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New York’s Camel’s Nose on Fracking

12:29 pm in Economy, Energy by TobyWollin

Under the tent (photo: Adam Foster | Codefor/flickr)

Well, it’s finally happened – NY Gov. Andrew Cuomo and the DEC are basically caving to two bodies of people: rural landowners who are in trouble because the dairy industry is in trouble and energy interests.

Gov. Andrew M. Cuomo’s administration is pursuing a plan to limit the controversial drilling method known as hydraulic fracturing to portions of several struggling New York counties along the border with Pennsylvania, and to permit it only in communities that express support for the technology…Even within that southwest New York region — primarily Broome, Chemung, Chenango, Steuben and Tioga Counties — drilling would be permitted only in towns that agree to it, and would be banned in Catskill Park, aquifers and nationally designated historic districts…It would be contingent on hydraulic fracturing’s receiving final approval from state regulators, a step that is not a foregone conclusion but is widely expected later this summer. Department of Environmental Conservation regulators last year signaled their initial support for the drilling process around the state, with exceptions for environmentally sensitive areas like New York City’s upstate watershed. – Cuomo Plan Would Allow Fracking in Limited Area – for now

I live in Broome County and I can tell you that counties that border northern PA are already feeling the negative effects of the fracking/natural gas drilling that is going on just over the border in PA:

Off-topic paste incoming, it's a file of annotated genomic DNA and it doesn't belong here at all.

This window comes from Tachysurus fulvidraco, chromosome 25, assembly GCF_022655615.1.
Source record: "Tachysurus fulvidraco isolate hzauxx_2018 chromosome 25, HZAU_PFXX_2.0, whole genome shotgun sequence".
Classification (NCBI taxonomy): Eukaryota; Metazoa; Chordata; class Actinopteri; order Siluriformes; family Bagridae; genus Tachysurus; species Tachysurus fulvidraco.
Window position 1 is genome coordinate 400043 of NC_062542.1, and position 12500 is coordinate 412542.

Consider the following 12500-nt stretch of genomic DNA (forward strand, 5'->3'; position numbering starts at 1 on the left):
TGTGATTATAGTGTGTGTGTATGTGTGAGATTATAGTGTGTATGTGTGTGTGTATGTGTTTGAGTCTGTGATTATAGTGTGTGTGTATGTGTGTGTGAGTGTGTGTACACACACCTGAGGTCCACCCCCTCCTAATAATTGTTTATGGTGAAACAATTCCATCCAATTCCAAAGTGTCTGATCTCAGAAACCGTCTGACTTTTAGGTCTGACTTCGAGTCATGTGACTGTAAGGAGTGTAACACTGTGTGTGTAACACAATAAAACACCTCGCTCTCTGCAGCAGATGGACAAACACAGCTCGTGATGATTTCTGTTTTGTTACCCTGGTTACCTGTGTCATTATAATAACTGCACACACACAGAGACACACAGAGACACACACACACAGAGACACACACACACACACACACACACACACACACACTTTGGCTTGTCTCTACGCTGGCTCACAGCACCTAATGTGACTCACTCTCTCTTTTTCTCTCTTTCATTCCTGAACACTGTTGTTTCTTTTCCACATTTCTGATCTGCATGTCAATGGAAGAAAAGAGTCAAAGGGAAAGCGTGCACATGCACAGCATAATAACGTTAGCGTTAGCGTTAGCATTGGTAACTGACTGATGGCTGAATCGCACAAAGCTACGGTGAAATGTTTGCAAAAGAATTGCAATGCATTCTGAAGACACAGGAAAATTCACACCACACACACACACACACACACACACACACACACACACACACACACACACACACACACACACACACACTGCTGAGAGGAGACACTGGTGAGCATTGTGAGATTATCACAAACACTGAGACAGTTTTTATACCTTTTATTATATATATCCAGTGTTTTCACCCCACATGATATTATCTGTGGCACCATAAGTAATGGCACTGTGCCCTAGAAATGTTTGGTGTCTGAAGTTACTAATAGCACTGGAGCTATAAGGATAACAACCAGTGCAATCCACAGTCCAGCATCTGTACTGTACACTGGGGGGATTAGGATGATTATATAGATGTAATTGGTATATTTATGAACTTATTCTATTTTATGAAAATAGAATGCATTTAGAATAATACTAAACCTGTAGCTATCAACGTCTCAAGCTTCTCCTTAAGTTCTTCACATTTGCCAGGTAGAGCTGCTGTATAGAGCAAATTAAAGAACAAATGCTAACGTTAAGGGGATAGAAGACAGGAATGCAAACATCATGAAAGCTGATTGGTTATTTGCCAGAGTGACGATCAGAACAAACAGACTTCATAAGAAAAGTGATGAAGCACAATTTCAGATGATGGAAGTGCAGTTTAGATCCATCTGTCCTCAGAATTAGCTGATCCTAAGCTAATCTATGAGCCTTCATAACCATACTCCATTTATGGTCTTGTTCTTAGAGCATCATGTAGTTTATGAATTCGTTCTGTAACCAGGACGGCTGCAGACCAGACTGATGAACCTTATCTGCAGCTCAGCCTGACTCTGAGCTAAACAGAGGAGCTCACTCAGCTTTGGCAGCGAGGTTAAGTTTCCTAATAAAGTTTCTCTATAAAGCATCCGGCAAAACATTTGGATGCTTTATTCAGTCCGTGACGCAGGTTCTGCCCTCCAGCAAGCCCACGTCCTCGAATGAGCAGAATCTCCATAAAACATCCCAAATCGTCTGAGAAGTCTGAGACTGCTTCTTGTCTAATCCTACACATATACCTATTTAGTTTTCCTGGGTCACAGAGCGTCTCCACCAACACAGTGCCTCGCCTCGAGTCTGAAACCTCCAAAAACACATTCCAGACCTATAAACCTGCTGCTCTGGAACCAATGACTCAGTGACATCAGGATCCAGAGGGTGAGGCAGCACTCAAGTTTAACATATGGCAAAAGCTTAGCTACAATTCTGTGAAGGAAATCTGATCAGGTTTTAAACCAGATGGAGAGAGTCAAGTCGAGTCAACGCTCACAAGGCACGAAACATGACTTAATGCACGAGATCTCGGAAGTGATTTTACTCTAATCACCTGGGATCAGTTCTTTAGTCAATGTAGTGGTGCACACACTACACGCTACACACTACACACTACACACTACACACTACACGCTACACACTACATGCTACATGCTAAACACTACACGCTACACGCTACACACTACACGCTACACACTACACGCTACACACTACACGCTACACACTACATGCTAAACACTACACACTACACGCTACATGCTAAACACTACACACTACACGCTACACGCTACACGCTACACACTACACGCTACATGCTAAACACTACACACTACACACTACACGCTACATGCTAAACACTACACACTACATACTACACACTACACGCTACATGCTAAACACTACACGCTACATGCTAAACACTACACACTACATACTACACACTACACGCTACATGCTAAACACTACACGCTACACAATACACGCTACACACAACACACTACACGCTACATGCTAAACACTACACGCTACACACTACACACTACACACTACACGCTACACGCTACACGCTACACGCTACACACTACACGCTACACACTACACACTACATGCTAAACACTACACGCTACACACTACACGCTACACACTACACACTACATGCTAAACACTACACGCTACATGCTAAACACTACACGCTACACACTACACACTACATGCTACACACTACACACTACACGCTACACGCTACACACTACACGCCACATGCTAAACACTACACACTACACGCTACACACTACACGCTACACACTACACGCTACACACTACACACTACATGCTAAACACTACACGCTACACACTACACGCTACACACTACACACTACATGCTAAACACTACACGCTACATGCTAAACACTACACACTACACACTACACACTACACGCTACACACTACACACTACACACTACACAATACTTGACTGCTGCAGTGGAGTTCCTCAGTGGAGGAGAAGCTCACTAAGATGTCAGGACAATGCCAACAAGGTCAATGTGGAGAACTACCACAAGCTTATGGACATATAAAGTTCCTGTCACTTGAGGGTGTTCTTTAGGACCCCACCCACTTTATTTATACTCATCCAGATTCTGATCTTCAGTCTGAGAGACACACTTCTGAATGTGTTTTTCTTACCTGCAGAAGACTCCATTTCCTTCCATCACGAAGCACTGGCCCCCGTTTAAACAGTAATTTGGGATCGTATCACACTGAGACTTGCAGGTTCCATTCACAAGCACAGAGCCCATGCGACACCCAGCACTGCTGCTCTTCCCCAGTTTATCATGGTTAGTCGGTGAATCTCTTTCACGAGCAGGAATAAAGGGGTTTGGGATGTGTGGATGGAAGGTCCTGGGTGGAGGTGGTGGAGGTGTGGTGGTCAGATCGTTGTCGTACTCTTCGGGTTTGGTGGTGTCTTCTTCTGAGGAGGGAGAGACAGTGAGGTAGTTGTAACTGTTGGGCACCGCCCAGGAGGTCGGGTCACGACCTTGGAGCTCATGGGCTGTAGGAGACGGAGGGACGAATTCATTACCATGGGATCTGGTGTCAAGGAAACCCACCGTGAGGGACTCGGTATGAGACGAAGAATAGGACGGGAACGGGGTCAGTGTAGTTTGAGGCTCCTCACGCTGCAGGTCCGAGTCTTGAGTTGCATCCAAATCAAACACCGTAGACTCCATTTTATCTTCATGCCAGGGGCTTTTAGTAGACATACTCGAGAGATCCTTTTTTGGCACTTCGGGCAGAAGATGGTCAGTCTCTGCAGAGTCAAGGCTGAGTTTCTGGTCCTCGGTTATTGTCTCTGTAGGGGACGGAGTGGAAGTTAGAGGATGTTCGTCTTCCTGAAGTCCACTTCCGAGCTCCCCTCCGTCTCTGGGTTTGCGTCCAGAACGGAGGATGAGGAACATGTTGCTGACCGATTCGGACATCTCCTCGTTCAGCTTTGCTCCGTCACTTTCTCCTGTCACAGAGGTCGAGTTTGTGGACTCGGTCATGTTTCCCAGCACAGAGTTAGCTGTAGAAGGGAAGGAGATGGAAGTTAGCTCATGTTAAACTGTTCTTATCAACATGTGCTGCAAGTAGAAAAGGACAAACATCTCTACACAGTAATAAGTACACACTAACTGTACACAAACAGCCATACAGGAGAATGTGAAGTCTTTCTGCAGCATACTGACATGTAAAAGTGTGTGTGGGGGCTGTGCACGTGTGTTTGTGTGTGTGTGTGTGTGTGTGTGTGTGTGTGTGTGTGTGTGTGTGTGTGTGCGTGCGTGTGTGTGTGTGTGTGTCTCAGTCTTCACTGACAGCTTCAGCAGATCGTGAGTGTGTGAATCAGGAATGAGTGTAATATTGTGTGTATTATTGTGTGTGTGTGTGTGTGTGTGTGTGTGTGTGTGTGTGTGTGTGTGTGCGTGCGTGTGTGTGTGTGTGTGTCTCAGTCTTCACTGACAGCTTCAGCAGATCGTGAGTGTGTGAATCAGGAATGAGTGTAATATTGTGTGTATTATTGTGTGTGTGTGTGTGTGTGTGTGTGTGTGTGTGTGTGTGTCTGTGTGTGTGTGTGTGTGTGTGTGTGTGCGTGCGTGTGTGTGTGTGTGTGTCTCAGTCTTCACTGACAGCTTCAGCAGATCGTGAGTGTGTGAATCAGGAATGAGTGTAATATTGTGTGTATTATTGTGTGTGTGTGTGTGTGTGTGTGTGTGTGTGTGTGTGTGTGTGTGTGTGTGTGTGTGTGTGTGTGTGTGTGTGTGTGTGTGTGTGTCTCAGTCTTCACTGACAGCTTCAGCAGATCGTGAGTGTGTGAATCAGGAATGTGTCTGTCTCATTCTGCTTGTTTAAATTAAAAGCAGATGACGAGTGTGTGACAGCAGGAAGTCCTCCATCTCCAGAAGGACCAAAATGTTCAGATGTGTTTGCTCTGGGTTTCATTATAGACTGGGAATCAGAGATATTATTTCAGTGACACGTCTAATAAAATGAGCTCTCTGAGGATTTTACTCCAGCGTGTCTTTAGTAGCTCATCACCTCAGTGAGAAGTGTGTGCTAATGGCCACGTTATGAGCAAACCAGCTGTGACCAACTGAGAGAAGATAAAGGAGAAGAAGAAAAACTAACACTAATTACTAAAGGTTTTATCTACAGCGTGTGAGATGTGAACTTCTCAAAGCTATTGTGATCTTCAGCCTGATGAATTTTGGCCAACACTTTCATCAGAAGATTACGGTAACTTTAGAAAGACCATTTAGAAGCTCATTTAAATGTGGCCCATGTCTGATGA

– Road damage from drilling trucks
– Increased crime
– People coming in and buying up all the housing to use to rent to out of state drilling workers
– Contaminated water (because rivers and creeks do flow north)

Yes, I realize that there are a lot of people in the area who are asset rich and income poor and the offers from energy companies look really good. But the corporations that end up doing the drilling are NOT the companies that signed the leases – they are packaging those up and reselling them to other drilling companies. And the drillers are not hiring local people for jobs – that is an outright delusion. The workers are being brought in from other states such as Texas and Oklahoma to do the work. We have no regulations on the books to protect townships and municipalities from damage from drilling companies and their equipment; we have no regulations on the books to protect landowners whose water supplies get contaminated because their neighbors leased their gas rights. As a matter of fact, in New York, if your neighbor has a gas lease and the drilling company decides to start drilling at the edge of your neighbor’s property, because fracking is a vertical and then horizontal process, the drillers can be drilling into your property, you wouldn’t know it and you have no legal recourse against them or your neighbors. When your water supply becomes contaminated, you have no legal recourse against the drilling company or against your neighbor.

And why do I call this ‘the camel’s nose”? Well because of this: The Marcellus Shale is attached to an even deeper and actually more ‘attractive’ geologic formation called the Utica Shale, which extends even farther north, east and west. Once the DEC gets away with this, the Utica Shale is next.

This is horrific. The Working Families Party has a petition going to Gov. Cuomo and the DEC here Petition Please sign.

If Fracking Is Benign, How Come PA’ers Can’t Find Out What’s Making Them Sick?

10:34 am in Energy by TobyWollin

(image: Khadijah's Artworks/flickr)